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New cancer treatment potential

New discovery starts drug development for pancreatic cancer

13th August 2020

Scientists, funded by your kindness, have taken the first step towards a new and urgently needed targeted treatment for pancreatic cancer. The UK team of researchers, led by Dr Sharon Rossiter, discovered several new compounds that inhibit S100P, a protein that is known to play a detrimental role in tumour progression and metastasis in pancreatic, as well as several other cancers.

Dr Sharon Rossiter said, “We hope this will lead to new medicines that can slow the spread of pancreatic cancer and other cancers where this protein is involved, also helping other current treatments to be more effective.”

Pancreatic cancer remains one of the most lethal cancers and while survival rates for other cancers have increased in the last 40 years, less than 7% of people with pancreatic cancer currently survive for 5 years or longer in the UK. A lack of ways to diagnose this cancer early and the largely asymptomatic nature of the disease means that most people are diagnosed at an advanced stage when treatments such as chemotherapy are not as effective.

To identify potential new drugs for pancreatic cancer, the researchers first created a computer model of the S100P protein. They then screened a database of potential drug-like compounds that fit into the S100P protein in a way that would stop it from functioning properly. From this, they were able to identify several compounds that were able to target pancreatic cancer cells.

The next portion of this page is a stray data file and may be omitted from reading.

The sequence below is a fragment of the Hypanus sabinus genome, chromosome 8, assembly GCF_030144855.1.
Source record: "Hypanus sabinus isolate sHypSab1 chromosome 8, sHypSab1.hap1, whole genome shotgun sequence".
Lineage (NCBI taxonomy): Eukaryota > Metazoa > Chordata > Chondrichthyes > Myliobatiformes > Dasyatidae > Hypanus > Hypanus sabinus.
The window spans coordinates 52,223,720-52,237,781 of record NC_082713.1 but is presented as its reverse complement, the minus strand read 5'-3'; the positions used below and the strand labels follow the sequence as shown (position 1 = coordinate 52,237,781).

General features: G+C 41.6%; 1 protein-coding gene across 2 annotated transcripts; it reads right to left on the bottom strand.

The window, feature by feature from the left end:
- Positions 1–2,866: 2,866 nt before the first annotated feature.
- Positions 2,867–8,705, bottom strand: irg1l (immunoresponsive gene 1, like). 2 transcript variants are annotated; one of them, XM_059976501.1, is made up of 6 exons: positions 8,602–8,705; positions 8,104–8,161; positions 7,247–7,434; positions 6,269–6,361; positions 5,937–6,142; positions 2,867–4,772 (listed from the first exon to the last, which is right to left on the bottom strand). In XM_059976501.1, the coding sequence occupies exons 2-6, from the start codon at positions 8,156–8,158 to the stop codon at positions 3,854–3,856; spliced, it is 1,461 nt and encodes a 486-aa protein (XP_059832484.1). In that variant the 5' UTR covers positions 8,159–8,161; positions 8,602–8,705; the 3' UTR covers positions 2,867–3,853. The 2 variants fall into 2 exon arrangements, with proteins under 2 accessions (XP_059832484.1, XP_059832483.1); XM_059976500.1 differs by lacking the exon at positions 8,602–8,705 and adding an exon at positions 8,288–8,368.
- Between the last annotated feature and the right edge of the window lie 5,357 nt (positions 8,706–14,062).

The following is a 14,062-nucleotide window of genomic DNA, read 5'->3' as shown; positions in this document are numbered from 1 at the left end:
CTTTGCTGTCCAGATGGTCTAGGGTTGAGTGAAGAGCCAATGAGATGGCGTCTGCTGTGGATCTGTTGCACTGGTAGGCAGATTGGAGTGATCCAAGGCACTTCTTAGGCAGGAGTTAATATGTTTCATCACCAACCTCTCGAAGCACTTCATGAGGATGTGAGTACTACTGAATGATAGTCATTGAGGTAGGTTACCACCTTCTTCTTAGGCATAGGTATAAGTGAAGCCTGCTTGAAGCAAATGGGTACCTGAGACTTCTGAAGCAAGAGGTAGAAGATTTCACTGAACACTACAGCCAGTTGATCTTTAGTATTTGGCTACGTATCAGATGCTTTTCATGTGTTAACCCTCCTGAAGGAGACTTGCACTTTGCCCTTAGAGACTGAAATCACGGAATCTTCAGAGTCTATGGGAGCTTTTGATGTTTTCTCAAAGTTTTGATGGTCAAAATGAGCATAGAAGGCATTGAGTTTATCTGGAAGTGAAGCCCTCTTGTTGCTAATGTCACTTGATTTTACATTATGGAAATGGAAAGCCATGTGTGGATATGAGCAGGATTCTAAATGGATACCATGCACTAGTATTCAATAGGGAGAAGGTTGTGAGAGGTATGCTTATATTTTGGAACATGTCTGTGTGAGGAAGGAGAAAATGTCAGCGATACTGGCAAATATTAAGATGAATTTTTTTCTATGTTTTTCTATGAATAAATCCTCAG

Explaining the impact of their findings, Dr Rossiter said, “Our study showed us that it is possible to design small molecules to specifically target the S100P protein, leading the way to develop these into a potential drug treatment.”

“We are still in the early stages of the drug development process, which overall takes several years to reach clinical trials”.

“The next steps of our research will be to design even better molecules that block S100P more strongly, whilst not affecting other similar proteins in the body, so these can be further developed towards a safe and effective treatment for patients.”

This research was made possible by your generosity, as well as funding from the University of Hertfordshire. Dr Rossiter said: “Thank you so much for all of your support through donations and fundraising. Your support allows us to carry out the vital research needed to understand more about the mechanisms of cancer and to discover new ways to treat the disease. This helps us to make the scientific breakthroughs that will lead to helping patients”.

Bold new research such as this can only happen thanks to the generosity of people like you. The ongoing coronavirus situation is having an immediate impact on cancer research and the long-term consequences put the speed of progress in doubt. Cancer research needs you more than ever. Please donate today to help back more lifesaving research.

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